Immigrants Mobilizing on Immigration Issue


As the elections approach, data shows a growing movement of around 8.8 million immigrants becoming eligible for naturalization in time for the 2016 presidential election. This election stands out amongst the rest with the widening gulf between Democrats and Republicans presenting the possibility of deportation of as many as 11 million immigrants with the election of Republican candidates Trump or Cruz.

Breandan Magee, senior director of programs for the Illinois Coalition for Immigrant and Refugee Rights (ICIRR) and Irish immigrant who naturalized earlier this year, told Latin Post “There are concerted efforts to mobilize people to naturalize and register to vote with the intention of fighting back against the hate expressed by candidates at the natural level as well as to defend President Obama’s actions on DAPA.”

Magee further added, “The general mood among immigrant populous is they feel the need to stand up for themselves and their families against what they see as blatant racism. They waited a long time to become citizens, but they felt a great need to do so now.”

Exemplified are Elena and Esteban Salgado, who have been in the US with the green cards for more than 20 years, and have not truly considered voting until this election. ICIRR organizers have identified around 350,000 immigrants living in Illinois who feel the same ways as the Salgados.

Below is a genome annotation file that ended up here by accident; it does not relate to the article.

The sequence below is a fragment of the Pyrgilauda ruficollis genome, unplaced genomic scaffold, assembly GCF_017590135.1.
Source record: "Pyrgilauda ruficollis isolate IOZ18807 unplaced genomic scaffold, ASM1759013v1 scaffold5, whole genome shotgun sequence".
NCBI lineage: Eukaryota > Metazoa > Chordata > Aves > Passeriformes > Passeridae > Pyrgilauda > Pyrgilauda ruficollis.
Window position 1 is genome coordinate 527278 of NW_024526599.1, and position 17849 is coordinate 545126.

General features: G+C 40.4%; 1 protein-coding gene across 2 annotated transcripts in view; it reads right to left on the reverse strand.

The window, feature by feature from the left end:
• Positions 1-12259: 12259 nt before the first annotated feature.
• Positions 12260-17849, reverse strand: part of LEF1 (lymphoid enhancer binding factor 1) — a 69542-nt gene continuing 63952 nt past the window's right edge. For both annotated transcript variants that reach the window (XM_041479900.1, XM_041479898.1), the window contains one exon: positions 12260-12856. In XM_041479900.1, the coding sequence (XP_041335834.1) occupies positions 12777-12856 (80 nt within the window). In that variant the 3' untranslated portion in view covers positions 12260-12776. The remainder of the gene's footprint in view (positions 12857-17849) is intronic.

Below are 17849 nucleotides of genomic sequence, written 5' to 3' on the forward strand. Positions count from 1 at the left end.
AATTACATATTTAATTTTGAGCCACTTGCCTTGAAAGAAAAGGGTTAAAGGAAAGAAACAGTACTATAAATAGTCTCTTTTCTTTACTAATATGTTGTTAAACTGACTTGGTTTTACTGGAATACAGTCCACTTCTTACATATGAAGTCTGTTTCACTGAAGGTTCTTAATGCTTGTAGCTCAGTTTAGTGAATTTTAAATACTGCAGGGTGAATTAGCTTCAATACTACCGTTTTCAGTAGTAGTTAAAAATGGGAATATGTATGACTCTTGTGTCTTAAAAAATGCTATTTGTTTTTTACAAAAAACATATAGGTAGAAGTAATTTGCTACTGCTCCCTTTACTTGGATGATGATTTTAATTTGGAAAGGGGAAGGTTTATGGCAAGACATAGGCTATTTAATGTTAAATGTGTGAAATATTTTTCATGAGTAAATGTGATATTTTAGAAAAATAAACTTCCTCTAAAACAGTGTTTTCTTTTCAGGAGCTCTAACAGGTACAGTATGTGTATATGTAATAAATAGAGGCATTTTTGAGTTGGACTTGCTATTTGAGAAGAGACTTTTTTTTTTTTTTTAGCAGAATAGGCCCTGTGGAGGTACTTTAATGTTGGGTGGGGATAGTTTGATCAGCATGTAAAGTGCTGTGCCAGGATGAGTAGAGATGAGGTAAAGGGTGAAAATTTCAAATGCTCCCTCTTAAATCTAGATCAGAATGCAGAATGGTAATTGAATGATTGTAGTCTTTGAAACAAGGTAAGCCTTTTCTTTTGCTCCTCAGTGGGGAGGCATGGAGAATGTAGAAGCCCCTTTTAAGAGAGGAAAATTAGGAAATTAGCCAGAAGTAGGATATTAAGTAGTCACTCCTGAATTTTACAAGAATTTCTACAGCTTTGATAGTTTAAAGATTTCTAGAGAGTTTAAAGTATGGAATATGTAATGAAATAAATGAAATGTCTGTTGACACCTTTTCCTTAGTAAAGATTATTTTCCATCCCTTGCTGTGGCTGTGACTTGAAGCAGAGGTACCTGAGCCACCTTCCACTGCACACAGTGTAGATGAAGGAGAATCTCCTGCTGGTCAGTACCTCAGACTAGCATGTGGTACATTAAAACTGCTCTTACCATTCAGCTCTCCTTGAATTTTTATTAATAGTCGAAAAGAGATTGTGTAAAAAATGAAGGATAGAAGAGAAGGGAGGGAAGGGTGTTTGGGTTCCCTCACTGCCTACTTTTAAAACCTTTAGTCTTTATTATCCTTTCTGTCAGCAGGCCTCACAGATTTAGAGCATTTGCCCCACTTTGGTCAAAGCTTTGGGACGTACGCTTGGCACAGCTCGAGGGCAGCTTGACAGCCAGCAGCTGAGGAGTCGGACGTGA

Potential citizens and voters have taken notice of Trump’s fiery rhetoric, deriding Mexicans as criminals and drug dealers and his promise to erect a massive wall to keep out all immigrants. Cruz, although not as outspoken on his views, still promises to deport millions of illegal immigrants.

The ICIRR has managed to mobilize nearly 1,000 permanent residents to gain citizenship specifically to vote in the November general elections.

Along with the incoming Supreme Court decision upholding Obama’s executive actions preventing the deportation of millions of undocumented immigrants, the upcoming year promises to show a radical shift in American immigration policy.